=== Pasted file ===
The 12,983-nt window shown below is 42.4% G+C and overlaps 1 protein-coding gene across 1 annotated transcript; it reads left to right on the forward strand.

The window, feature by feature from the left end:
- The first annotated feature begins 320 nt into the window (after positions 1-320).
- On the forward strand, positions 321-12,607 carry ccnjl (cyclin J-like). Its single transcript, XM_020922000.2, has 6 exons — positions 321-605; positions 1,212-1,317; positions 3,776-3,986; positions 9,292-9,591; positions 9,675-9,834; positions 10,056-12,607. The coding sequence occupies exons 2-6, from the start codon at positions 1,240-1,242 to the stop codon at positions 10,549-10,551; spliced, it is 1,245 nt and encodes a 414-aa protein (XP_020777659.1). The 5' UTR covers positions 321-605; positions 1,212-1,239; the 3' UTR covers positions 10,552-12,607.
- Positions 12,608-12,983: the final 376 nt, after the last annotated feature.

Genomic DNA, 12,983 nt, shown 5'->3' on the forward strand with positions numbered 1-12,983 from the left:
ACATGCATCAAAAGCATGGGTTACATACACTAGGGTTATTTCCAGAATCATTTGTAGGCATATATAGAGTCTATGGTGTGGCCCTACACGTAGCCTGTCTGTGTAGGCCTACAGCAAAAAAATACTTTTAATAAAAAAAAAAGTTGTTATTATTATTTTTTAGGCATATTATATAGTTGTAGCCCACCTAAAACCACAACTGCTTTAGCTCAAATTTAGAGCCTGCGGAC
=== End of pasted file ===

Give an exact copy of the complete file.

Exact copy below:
The 12,983-nt window shown below is 42.4% G+C and overlaps 1 protein-coding gene across 1 annotated transcript; it reads left to right on the forward strand.

The window, feature by feature from the left end:
- The first annotated feature begins 320 nt into the window (after positions 1-320).
- On the forward strand, positions 321-12,607 carry ccnjl (cyclin J-like). Its single transcript, XM_020922000.2, has 6 exons — positions 321-605; positions 1,212-1,317; positions 3,776-3,986; positions 9,292-9,591; positions 9,675-9,834; positions 10,056-12,607. The coding sequence occupies exons 2-6, from the start codon at positions 1,240-1,242 to the stop codon at positions 10,549-10,551; spliced, it is 1,245 nt and encodes a 414-aa protein (XP_020777659.1). The 5' UTR covers positions 321-605; positions 1,212-1,239; the 3' UTR covers positions 10,552-12,607.
- Positions 12,608-12,983: the final 376 nt, after the last annotated feature.

Genomic DNA, 12,983 nt, shown 5'->3' on the forward strand with positions numbered 1-12,983 from the left:
ACATGCATCAAAAGCATGGGTTACATACACTAGGGTTATTTCCAGAATCATTTGTAGGCATATATAGAGTCTATGGTGTGGCCCTACACGTAGCCTGTCTGTGTAGGCCTACAGCAAAAAAATACTTTTAATAAAAAAAAAAGTTGTTATTATTATTTTTTAGGCATATTATATAGTTGTAGCCCACCTAAAACCACAACTGCTTTAGCTCAAATTTAGAGCCTGCGGAC